Even if obtaining a stable return of spontaneous circulation (ROSC) is the major endpoint of cardiopulmonary resuscitation (CPR), the following outcome is poor in many cardiac arrest patients with a return of cardiac activity. During their subsequent in-hospital course, many of these victims will die as illustrated by a very high mortality rate in ICU, reaching up to 60–70% in both in-hospital cardiac arrest (IHCA) and out-of-hospital cardiac arrest (OHCA).
Initial, successful, resuscitation after cardiopulmonary resuscitation in patients with sudden cardiac arrest is increasing, as well as their survival through admission to Intensive Care Units (ICU). However, what happens then? Between 50 and 89% of these survivors will die in-hospital and this number is not improving in parallel with initial success. More than 40% of deaths following cardiac arrest patients admitted to ICU can be attributed to withdrawal of life supporting therapy, typically due to expectations of poor outcome.
In patients with a sustainable ROSC, a complex pathophysiological process commonly occurs, called Post-cardiac Arrest Syndrome, which involves in various degrees both hemodynamic disturbances and anoxo-ischemic brain injuries (Reperfusion Injury).
Are we resuscitating our goals? Ourselves?
Sam Dabaja, RN AHA-BLS/ACLS Faculty
The 2018 American Heart Association Focused Updates on Adult Advanced Cardiovascular Life Support
The question prioritized for review this year addressed the use of antiarrhythmic drugs for the treatment of shock-refractory ventricular fibrillation (VF) or pulseless ventricular tachycardia (pVT) during or immediately after cardiac arrest.
1. Amiodarone or lidocaine may be considered for Ventricular Fibrillation/pulseless Ventricular Tachycardia (VF/pVT) that is unresponsive to defibrillation. These drugs may be particularly useful for patients with witnessed arrest, for whom time to drug administration may be shorter.
2. Lidocaine has been added to the ACLS Cardiac Arrest Algorithm and the ACLS Cardiac Arrest Circular Algorithm for treatment of shock-refractory VF/pVT
3. The routine use of Magnesium for cardiac arrest is not recommended in adult patients. Magnesium may be considered for torsades de pointes (i.e., polymorphic VT associated with long QT interval).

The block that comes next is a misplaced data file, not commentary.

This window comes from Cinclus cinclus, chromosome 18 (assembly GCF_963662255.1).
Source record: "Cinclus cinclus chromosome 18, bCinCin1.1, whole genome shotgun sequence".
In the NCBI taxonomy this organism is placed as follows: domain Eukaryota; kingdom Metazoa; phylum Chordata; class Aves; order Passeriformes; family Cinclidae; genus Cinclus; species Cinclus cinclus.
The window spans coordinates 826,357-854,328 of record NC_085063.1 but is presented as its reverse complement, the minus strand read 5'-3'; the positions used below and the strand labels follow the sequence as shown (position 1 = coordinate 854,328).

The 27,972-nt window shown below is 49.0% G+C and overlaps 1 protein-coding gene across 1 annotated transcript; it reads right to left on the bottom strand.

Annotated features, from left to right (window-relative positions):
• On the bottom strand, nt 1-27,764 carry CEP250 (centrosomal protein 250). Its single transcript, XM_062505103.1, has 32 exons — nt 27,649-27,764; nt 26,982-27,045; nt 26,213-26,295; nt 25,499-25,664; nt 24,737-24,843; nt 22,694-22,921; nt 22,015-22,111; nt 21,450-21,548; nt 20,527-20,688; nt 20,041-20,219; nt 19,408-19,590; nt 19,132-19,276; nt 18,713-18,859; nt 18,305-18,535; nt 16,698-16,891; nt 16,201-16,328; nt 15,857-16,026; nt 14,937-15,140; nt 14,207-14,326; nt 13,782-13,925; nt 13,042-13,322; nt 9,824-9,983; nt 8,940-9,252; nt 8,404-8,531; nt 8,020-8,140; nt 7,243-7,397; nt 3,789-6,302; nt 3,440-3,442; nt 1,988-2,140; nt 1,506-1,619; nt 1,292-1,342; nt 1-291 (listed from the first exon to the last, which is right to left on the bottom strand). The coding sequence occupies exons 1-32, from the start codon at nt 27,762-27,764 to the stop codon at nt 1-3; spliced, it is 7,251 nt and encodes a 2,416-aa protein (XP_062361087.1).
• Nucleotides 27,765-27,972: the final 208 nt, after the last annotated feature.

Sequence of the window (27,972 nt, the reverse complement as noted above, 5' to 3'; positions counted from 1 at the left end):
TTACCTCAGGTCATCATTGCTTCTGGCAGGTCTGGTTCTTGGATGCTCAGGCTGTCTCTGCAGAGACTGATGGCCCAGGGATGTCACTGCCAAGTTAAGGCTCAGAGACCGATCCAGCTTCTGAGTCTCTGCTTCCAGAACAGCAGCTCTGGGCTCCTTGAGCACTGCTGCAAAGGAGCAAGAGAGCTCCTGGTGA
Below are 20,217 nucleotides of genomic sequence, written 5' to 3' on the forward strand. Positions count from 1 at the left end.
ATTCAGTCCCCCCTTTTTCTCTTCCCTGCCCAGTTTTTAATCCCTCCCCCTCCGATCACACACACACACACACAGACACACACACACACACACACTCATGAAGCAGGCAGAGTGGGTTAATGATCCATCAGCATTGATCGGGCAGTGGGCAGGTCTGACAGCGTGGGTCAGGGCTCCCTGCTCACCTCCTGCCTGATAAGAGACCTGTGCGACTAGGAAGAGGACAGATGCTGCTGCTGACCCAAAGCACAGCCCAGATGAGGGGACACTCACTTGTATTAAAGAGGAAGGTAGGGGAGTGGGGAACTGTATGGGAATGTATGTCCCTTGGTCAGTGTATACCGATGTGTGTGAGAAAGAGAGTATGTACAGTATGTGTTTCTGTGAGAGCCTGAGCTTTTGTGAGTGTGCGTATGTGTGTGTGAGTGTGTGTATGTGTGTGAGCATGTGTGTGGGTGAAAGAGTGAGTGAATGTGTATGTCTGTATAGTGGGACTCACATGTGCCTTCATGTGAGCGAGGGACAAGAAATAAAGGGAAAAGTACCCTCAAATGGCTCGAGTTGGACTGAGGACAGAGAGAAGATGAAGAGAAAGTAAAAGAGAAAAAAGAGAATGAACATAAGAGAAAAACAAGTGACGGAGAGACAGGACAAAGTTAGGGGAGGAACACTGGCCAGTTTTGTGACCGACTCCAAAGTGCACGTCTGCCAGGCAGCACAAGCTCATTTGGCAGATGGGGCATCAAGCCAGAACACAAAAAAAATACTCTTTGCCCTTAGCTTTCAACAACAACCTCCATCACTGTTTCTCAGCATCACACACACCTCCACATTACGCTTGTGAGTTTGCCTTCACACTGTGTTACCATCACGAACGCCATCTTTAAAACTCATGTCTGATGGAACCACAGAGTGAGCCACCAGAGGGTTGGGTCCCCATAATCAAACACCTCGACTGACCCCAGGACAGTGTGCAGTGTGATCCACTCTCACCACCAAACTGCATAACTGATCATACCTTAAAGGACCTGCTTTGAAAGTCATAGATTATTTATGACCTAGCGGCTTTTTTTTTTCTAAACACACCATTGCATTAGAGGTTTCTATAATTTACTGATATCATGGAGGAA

4. There is insufficient evidence to support or refute the routine use of a β-blocker early (within the first hour) after return of spontaneous circulation (ROSC).
5. There is insufficient evidence to support or refute the routine use of lidocaine early (within the first hour) after ROSC. In the absence of contraindications, the prophylactic use of lidocaine may be considered in specific circumstances (such as during emergency medical services transport) when treatment of recurrent VF/pVT might prove to be challenging.
The key change contained in the 2018 ACLS Guidelines Focused Update is a revised recommendation enabling consideration of lidocaine as an alternative to amiodarone for shock-refractory VF/pVT. This revision resulted in a change to the Adult Cardiac Arrest Algorithm and to the Adult Cardiac Arrest Circular Algorithm.
The 2018 ILCOR systematic review identified no new studies about the effect of magnesium in adults with shock-refractory VF/pVT. As a result, the ACLS writing group reaffirmed previous recommendations against the routine use of magnesium for VF/pVT cardiac arrest, but it may be considered for torsades de pointes (i.e., polymorphic VT associated with a long QT interval).
There were no new studies about antiarrhythmic use in adults during the first hour after return of spontaneous circulation (ROSC). The ACLS writing group noted there was insufficient evidence to make a recommendation about the routine use of ẞ-blockers or lidocaine early after ROSC. However, they did note that in the absence of contraindications, the prophylactic use of lidocaine may be considered in specific circumstances when treatment of recurrent VF/pVT might prove to be logistically challenging (such as during emergency medical services transport after ROSC).
Source: CPR & ECC Guidelines